Judgements of people or things are made fast. So fast that they can be very inaccurate. We know we shouldn’t judge a book by its cover, but we still do. Why is that? In this blog I will explore the reasons why we judge so fast, why it can be disadvantageous and what can be done about it.
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It was a warm and sunny day. The weather was so nice that I decided to go to the beach. Just to relax and work on my tan. After two hours I decided I had had enough and started walking home along the beach. And then it happened. I passed two women in their mid-twenties lying on their sun beds. And while I passed by them I heard one of the women say to the other one, “He’s hot!“. And just when I was flying high, I got shot down by the response of the other woman, “Don’t bother, 100% gay“.
Although I would be perfectly fine with it if I preferred men over women, I just don’t. Not even considering it. But something about me convinced the woman that I was gay. Since I wasn’t interacting with them in any way, there weren’t many signals I could have given her about my sexual preference. Or maybe there was…
Yes, that is my swim short. Or to be more precise, my Tommy Hilfiger navy blue swim briefs. It is a small piece of swimwear, even for European standards. But if you want to have evenly tanned legs like I do, this is the swimwear you need. It apparently does more than just help me get a nice tan. It also conveys information. Most of us know the expression ‘don’t judge a book by its cover’. Meaning that one should not judge the value of someone or something by its appearance alone. But why do we keep doing it anyway?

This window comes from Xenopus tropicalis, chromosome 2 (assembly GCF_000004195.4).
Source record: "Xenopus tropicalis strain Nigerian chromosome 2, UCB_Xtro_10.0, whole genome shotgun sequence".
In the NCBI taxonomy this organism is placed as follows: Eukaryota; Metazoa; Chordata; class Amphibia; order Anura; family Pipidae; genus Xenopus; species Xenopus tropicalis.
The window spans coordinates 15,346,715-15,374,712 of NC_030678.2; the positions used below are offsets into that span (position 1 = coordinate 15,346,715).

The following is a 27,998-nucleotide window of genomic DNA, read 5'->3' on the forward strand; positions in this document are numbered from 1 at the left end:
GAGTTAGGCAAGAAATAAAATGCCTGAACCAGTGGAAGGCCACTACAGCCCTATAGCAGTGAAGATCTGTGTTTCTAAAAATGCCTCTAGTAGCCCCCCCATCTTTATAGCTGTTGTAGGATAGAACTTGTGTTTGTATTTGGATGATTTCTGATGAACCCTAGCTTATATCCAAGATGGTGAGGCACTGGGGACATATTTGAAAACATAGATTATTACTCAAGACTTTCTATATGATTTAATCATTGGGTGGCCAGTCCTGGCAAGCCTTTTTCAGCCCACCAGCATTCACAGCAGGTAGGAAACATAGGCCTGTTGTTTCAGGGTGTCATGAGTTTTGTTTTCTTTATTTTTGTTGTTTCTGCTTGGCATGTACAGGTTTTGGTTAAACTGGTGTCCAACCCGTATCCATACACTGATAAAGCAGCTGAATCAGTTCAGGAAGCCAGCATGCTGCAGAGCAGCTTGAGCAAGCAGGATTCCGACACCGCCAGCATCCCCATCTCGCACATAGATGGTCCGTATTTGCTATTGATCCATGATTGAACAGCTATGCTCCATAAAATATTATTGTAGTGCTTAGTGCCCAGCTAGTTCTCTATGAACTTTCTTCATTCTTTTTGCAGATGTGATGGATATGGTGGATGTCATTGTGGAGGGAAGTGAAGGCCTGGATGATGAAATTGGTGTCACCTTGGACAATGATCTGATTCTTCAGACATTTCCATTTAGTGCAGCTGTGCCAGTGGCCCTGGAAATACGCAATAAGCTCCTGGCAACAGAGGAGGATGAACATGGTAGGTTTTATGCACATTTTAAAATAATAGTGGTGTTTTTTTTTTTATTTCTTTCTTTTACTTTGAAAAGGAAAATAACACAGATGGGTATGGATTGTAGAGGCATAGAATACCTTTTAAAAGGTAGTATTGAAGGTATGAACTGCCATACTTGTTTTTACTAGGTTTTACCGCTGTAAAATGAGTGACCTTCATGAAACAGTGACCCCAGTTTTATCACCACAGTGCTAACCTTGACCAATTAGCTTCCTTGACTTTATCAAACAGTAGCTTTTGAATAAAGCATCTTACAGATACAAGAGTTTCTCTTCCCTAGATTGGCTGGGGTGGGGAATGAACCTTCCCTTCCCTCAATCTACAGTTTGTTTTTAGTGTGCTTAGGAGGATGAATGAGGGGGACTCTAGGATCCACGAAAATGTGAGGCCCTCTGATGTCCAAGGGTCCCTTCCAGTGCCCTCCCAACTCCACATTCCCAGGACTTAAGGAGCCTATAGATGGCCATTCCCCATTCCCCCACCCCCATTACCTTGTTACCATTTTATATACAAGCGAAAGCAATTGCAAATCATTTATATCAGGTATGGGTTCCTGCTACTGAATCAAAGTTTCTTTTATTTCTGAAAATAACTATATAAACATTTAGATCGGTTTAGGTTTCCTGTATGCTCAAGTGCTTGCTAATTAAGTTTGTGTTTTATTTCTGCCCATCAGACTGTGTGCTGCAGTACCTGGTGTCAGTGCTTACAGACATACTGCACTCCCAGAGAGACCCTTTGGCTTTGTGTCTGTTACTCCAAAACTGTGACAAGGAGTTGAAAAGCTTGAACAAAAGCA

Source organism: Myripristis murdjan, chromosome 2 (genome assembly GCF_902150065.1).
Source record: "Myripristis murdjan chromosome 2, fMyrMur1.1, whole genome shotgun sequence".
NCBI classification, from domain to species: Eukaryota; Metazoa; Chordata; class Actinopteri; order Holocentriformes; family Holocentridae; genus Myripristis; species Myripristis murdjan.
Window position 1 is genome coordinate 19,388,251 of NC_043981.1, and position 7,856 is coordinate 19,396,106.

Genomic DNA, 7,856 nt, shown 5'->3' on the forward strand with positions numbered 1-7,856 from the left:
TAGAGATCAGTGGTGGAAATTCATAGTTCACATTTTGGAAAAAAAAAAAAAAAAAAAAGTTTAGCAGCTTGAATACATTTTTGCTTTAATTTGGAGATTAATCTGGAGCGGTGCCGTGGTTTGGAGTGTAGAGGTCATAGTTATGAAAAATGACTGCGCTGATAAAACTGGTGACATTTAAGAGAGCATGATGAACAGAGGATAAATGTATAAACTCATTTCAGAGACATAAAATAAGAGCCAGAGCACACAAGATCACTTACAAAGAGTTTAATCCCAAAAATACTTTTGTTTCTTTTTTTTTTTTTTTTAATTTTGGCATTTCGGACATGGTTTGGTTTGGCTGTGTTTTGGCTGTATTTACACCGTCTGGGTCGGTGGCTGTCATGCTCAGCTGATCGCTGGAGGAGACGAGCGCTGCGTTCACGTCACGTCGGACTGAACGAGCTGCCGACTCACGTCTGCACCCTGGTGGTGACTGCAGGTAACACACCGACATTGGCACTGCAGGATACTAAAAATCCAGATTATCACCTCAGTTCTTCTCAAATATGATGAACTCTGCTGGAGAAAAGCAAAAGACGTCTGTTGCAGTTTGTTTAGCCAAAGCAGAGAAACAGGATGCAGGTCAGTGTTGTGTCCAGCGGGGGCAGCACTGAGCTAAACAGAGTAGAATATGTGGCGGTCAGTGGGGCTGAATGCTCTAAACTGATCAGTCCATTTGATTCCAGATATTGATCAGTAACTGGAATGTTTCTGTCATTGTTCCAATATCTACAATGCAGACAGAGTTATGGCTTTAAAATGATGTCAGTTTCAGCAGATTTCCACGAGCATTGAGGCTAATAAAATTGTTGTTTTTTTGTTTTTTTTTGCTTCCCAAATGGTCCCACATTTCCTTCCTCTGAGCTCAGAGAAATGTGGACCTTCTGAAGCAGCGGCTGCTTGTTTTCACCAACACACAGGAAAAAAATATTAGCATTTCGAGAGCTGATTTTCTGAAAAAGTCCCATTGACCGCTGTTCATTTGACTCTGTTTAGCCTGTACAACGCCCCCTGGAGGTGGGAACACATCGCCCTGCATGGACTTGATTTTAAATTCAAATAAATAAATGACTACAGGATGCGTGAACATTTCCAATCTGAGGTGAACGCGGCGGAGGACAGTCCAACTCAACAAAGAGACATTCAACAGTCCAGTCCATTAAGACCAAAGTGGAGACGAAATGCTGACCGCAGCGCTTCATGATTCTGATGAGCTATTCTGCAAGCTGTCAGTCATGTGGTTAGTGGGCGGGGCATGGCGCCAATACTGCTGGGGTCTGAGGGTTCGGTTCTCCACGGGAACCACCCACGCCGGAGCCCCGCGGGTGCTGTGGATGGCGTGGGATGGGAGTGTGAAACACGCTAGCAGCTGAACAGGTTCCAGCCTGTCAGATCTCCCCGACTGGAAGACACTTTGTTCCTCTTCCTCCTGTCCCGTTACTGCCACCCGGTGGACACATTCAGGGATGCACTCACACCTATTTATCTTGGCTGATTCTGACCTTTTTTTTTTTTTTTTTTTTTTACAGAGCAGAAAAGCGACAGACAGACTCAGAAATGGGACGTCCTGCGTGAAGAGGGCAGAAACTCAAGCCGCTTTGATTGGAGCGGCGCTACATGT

The halo effect
The halo effect is a cognitive bias that causes our impression of someone or something in one domain to influence our impression of them in other domains. Psychologist Edward Thorndike started investigating the phenomenon as early as the 1920s. There are three main reasons for the halo effect to occur:
- Judging someone or something on just one trait makes life easy. It reduces our cognitive load.
- Disentangling the different traits that someone or something is composed of is really hard. Spillovers from one trait to another are very likely.
- Once people form an initial impression of someone or something, they often try to prove that the impression is correct. Thereby avoiding the negative feeling associated with cognitive dissonance.
The halo effect certainly has its benefits. It serves as a useful heuristic in situations when we need to make decisions quickly or when lacking certain key pieces of information. But it can come at a cost.
The downside of the halo effect
Relying on first impressions can reduce the accuracy of judgements. The risk of misjudgement is well captured in the video ‘Nerds Play Basketball In The Hood Like A Boss!‘. It shows a group of nerds arriving at a basketball court in New York. They are asked by the local players if they are lost and are looking for the library. When the nerds are told that basketball ain’t their sport, they challenge the local players for $100 that it is their sport. After an initial respite, the local players get butchered and loose the game. The end of the video shows the slyness of the nerds when they take off their thick glasses and nylon sweatbands. The nerds made good use of the halo effect by dressing a certain style, when ofcourse you can’t judge someone’s performance on a basketball court by their outfit. It took the local players $100 to learn this lesson.